Edge sparsification in parameterized linear time.

Our last result in Section 5 is a structural result concerning the problem of edge sparsification preserving the width of the DAG. Edge sparsification is a general concept that consists in finding spanning subgraphs (usually with significantly less edges) while (approximately) preserving certain property of the graph. For example, spanners are distance preserving (up to multiplicative factors) sparsifiers, and it is a well-known result that cut sparsifiers can be computed efficiently [4]. We show that if the property we want to maintain is the (exact) width of a DAG, then its edges can be sparsified to less than . Moreover, we show that such sparsification is asymptotically tight (Remark 1), and it can be computed in time if an MPC is given as additional input. Therefore, by using our second algorithm we obtain the following result.

Corollary 1.

Given a DAG of width , we compute a spanning subgraph of with and width in time .

The main ingredient to obtain this result is an algorithm for transforming any path cover into one of the same size using less than  distinct edges, a surprising structural result.

Theorem 4.

Let be a DAG, and let be a path cover of . Then, we compute, in time, a path cover , whose number of distinct edges is less than .

We obtain Corollary 1 by using Theorem 4 with an MPC and defining as the edges in . Our approach adapts the techniques used by Schrijver [47] for finding a perfect matching in a regular bipartite graph. In our algorithm, we repeatedly search for undirected cycles  of edges joining vertices of high degree (in the graph induced by the path cover), and splice paths along (according to the multiplicty of the edges of ) to remove edges from the path cover.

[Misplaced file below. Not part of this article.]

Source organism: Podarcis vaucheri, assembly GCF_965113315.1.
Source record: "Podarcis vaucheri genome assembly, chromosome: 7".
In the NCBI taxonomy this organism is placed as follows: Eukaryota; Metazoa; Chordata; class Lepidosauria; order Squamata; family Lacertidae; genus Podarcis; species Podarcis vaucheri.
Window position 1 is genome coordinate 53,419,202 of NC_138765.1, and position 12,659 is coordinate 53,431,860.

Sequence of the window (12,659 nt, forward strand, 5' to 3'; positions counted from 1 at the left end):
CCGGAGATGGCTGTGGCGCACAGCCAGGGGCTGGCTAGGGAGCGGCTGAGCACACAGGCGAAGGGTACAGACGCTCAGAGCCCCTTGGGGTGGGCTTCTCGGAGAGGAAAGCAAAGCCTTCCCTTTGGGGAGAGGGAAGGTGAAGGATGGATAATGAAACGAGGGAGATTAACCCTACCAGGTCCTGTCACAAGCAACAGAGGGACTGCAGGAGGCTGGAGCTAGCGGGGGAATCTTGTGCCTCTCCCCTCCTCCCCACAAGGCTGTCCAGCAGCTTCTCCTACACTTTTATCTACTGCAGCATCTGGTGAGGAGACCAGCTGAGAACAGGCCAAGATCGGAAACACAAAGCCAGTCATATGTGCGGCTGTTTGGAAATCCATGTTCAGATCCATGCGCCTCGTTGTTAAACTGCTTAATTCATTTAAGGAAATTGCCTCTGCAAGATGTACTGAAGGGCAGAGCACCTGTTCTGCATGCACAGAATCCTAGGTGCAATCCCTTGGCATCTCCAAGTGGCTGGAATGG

Paper structure.

Section 2 presents basic concepts, the main preliminary results needed to understand the technical content of this paper, and results related to the three common techniques used in latter sections333We include the full version of this section in Appendix B for completeness.. Sections 4 and 3 present our and time algorithms for MPC, respectively444In Appendix C we show that our second algorithm implicitly maintains a structure of antichains.. Section 5 presents the algorithm of Theorem 4. Omitted proofs can be found in the Appendices.

2 Preliminaries


We denote by () the set of out-neighbors (in-neighbors) of , and by () the edges outgoing (incoming) from (to) . A graph is said to be a subgraph of if and . If it is called spanning subgraph. If , then is the subgraph of induced by , defined as , where . A directed acyclic graph (DAG) is a directed graph without proper cycles. A topological ordering of a DAG is a total order of , , such that for all , . A topological ordering can be computed in time [30, 48]. If there exists a path from to , then it is said that reaches . The multiplicity of an edge with respect to a set of paths , (only if is clear from the context), is defined as the number of paths in that contain , . The width of a graph , , is the size of an MPC of . We will work with subgraphs induced by a consecutive subsequence of vertices in a topological ordering. The following lemma shows that we can bound the width of these subgraphs by .

Lemma 1 ([8]).

Let be a DAG, and a topological ordering of its vertices. Then, for all , , with .

Minimum Flow.